Fig.2 presents the cross-correlation of EUR/GBP and GBP/USD over the time lag (hours), for the various trading session (time zones). There is no interesting features to talk about in the vicinity of the zero time-lag bin where the predictive tails of the correlation peak are usually located, meaning that the correlation is tightly localized (or in other words, response happens quickly). The difference in patterns between European trading session and the rest of the data looks remarkable, the European pattern being definitely the strongest. A comparison with the same analysis performed repeatedly on the random data designed to mimic volatilities of EUR/GBP and GBP/USD lets one estimate the accuracy of the correlation measurements, see Fig.3 below. That comparison can tell whether the pattern seen in the European session is strong enough to be more than a lucky coincidence of random walk effects.

EUR/GBP and GBP/USD intermarket correlation 1 hour time-lag bin with uncertainty estimate

Fig.3: Cross-correlation of EUR/GBP and GBP/USD for the European (Eurasian) trading session shown against the backdrop of statistical noise (red). The noise is obtained from martingale simulations based on the recorded volatilities of EUR/GBP and GBP/USD in this trading session for the period under study. The noise is presented as mean plus-minus 1 RMS, where RMS characterizes the distribution of the correlation value obtained for each particular bin by analyzing 20 independent simulated pairs of uncorrelated time series.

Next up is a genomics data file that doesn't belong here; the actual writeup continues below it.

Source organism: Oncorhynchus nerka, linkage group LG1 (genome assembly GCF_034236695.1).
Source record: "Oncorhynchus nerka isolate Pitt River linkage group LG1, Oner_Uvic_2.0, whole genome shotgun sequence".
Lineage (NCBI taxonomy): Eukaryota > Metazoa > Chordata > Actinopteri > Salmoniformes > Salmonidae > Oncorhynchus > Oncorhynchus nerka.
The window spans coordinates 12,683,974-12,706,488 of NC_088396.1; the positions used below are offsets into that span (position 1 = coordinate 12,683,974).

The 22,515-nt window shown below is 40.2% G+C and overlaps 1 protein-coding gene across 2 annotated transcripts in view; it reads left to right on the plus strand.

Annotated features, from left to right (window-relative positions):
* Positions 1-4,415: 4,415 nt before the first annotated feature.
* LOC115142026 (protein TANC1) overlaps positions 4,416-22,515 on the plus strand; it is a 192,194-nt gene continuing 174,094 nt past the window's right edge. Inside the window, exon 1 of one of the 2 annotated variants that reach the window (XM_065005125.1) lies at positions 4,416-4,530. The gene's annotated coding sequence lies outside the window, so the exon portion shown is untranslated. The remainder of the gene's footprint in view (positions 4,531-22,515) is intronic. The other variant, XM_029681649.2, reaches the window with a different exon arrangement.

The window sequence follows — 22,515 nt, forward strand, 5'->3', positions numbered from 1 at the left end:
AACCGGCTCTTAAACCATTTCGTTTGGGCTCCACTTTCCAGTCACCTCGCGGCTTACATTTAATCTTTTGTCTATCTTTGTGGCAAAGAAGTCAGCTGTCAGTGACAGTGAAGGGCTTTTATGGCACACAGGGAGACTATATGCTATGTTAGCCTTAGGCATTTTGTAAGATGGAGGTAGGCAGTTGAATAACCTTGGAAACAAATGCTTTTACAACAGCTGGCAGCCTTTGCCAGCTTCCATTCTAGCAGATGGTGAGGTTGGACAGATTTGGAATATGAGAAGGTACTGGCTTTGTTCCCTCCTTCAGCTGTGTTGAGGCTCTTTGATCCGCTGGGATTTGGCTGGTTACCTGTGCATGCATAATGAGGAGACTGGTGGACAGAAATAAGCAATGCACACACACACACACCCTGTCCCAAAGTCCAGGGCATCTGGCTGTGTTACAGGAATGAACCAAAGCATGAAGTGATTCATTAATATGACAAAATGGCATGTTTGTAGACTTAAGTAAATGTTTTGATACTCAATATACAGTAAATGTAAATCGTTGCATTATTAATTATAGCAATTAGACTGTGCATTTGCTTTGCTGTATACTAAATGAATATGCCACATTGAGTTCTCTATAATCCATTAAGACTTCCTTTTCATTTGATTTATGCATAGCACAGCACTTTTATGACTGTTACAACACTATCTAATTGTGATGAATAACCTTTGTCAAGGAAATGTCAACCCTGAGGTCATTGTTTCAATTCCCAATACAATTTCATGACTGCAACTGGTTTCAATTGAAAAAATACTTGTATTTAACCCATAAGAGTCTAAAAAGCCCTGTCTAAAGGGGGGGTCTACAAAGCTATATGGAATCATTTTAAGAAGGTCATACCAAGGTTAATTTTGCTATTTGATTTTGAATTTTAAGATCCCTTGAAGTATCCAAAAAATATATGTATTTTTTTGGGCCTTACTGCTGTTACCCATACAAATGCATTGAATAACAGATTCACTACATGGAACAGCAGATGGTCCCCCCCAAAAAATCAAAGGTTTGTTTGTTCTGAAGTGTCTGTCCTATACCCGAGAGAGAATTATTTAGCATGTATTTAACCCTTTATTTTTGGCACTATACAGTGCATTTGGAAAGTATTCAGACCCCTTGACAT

Fig.3 demonstrates the non-flat (although quite predictable) behaviour of the noise level with time lag, caused by the constraint on the time lags associated with the definition of the trading session time window. This can not be ignored otherwise one risks over-interpreting the picture. The area around zero is fairly safe since the noise is at the minimum when the lag is at an integer number of days. Naturally, as the random model responsible for the noise (red background in the figure) does not contain any correlation between the two exchange rates, it shows no correlation peak at the zero time lag. For the noise, both the position of center of the red hatched band and its vertical extent are informative -- the position systematically above zero is possible if the random time series (based on the historical returns) have a common "bias" towards positive returns, or in other words, both exchange rates have a long-term positive trend, which is indeed the case as can be seen even from the visual inspection of the peak asymmetries in Fig.1.

The group of 2-3 standard deviation negative correlation signals in the range of time lags 15-18 hours looks significant, given the noise level and its positive bias. The pattern of negative correlation belongs into the class of patterns seen previously:

These patterns vary in the degree of symmetry -- some of them have the wave at the negative lags more and some them less pronounced, but they all have the feature at the positive lags qualitatively similar to the one seen here. Given the definition of the time lag,


td = t1-t2,

where index "1" denotes EUR/GBP and index "2" denotes GBP/USD, this feature indicates that opposite movements tend to happen in EUR/GBP 15 to 18 hours after the movements in GBP/USD.

The data used are from the period 2002-08-20 00:00:00 to 2008-02-01 00:00:00.